H. pylori infection potently and temporarily induces methylation of multiple CpG islands (CGIs) in specific promoter regions, including tumor suppressor genes. Aberrant DNA methylation in gastric mucosa is associated with an increased risk of gastric cancer. Methylation levels in H. pylori-positive individuals were higher when compared with cases of H. pylori-negative gastric cancer. The persistence of DNA methylation in the gastric mucosa decreases after H. pylori eradication. Chronic inflammation causes H. pylori-induced DNA methylation and thus may be more important than the infection itself. The expression of certain inflammatory genes, such as TNF, IL-Iβ, and Nos2, increases DNA methylation. These data suggest a relationship between inflammatory signals and DNA methylation.
Disruption of intracellular signaling by the direct action of the virulence factor CagA
CagA is a protein produced by H. pylori that is directly injected into gastric epithelium cells through a type IV secretion system. Next, CagA activates Ras-ErK signaling by binding to Src homology 2-containing protein tyrosine phosphatase[24,25]. Cell death in the gastric mucosa is inhibited by activating extracellular signal-regulated kinase and promoting myeloid cell leukemia-1 protein expression, which subsequently inhibits apoptotic cell death and delays the turnover of epithelial cells.
Influence of H. pylori on carcinogenesis
Accumulation of point mutations: Frequent TP53 mutations were discovered in the H. pylori-infected gastric mucosa of non-cancer patients using new sequencing technologies. Increased cytidine deaminase activity in these tissues appeared to increase these mutations and thus may promote gastric carcinogenesis in patients with H. pylori infection because most of the mutations were C: G to T: A.
Accumulation of DNA methylation: The DNA methylation induced by helicobacter infection remains at the stem cell level in non-infected mucosa after eradication, and the residual methylation level correlates with carcinogenic risk.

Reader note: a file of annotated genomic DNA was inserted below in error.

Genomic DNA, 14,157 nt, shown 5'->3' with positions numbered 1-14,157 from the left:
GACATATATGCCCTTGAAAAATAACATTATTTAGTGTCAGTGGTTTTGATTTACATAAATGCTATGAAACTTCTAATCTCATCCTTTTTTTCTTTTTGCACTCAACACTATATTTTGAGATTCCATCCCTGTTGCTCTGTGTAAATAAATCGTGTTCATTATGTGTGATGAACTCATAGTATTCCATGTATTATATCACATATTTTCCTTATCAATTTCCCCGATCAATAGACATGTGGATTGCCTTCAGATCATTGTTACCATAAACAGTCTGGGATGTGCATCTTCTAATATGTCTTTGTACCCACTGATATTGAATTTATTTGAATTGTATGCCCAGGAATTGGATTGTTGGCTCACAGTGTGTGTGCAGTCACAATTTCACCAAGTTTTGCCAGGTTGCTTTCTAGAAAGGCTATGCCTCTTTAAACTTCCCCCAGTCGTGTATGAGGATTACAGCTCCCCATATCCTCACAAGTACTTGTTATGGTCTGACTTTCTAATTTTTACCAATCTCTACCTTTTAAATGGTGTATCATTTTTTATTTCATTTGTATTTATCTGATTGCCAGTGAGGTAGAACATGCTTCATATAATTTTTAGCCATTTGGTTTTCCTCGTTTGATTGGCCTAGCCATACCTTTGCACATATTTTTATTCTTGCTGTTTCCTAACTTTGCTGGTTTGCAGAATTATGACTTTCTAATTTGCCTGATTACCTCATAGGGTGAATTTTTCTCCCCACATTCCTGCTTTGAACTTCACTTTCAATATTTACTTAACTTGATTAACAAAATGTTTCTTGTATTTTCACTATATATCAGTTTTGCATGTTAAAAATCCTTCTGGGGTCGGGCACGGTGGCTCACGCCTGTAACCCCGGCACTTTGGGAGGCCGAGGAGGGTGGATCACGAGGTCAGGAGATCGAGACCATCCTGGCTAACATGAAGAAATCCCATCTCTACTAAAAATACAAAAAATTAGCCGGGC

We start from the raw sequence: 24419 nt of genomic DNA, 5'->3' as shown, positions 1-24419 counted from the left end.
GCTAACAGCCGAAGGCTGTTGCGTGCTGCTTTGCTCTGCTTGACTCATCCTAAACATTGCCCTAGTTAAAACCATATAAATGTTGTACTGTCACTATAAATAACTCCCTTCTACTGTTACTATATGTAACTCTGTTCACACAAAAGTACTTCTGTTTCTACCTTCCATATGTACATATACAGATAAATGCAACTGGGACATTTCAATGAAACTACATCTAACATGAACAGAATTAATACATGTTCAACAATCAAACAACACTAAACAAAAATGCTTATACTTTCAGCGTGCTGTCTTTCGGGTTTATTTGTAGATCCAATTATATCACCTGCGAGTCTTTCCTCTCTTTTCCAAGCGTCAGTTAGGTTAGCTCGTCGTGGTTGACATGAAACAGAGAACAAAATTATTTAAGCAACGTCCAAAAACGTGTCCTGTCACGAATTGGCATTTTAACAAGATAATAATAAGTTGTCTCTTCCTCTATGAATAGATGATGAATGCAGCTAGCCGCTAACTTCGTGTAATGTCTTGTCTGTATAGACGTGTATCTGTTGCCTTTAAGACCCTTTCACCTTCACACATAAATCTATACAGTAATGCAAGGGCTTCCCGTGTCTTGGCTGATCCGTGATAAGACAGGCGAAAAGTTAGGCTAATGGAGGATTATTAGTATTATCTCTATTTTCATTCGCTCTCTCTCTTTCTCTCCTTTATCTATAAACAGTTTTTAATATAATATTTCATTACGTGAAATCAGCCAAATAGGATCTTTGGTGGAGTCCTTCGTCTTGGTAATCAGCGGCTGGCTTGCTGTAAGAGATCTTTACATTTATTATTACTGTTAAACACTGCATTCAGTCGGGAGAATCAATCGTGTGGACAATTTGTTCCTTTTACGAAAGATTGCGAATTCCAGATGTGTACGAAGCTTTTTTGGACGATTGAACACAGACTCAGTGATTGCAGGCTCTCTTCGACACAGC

GASTRIC CANCER DEVELOPMENT AFTER ERADICATION
Endoscopic resection is widely applied as a curative treatment for gastric cancer. However, metachronous gastric cancer following endoscopic resection is becoming a major problem due to gastric mucosa atrophy and chronic inflammation of the intestinal epithelium caused by H. pylori.
Metachronous gastric cancer means here that a new cancer is found separately from an initial cancer with or without H. pylori. The metachronous gastric cancer contains gastric cancer after H. pylori eradication.
Uemura et al were the first to report that H. pylori eradication after endoscopic resection decreased the occurrence of metachronous cancer. A prospective randomized trial in Japan showed that H. pylori eradication reduced the risk of metachronous gastric cancer during a 3-year follow-up period. In contrast, a prospective randomized trial in South Korea showed that eradication after endoscopic resection did not reduce the incidence of metachronous gastric cancer. The percentage of metachronous gastric cancers after endoscopic treatment was 8.5% during a follow-up period of up to 11.1 years, which did not significantly differ from the 14.3% cancer rate in the eradicated group. And other studies conducted in Japan did not support eradication after endoscopic resection[6,9].
The efficacy of H. pylori eradication at preventing metachronous gastric cancer after endoscopic resection remains controversial. One of the causes which has no significant difference between eradicated group and not eradicated group, there exists nearly 30% overlooked cancers and those are often found by whole follow-up for 1 or 2 years. There is the report that cumulative incidence rate of metachronous gastric cancer was lower in the eradication group and the high risk of metachronous gastric cancer probably does not continue after 10 years. Yoon et al reviewed 13 studies and 6237 patients in a meta-analysis of the beneficial effects of H. pylori eradication and recommended that patients who received endoscopic treatment should also receive eradication therapy. Similarly, Yuhara et al assessed 2 randomized control trials and 5 retrospective cohorts. There was variability in the observation period, atrophic degree of the background gastric mucosa, sanitization period and definition of the eradication group; however, the risk of metachronous gastric cancer in the non-eradication group was higher when compared with eradication group. Thus, eradication after endoscopic treatment may reduce the risk of metachronous gastric cancer.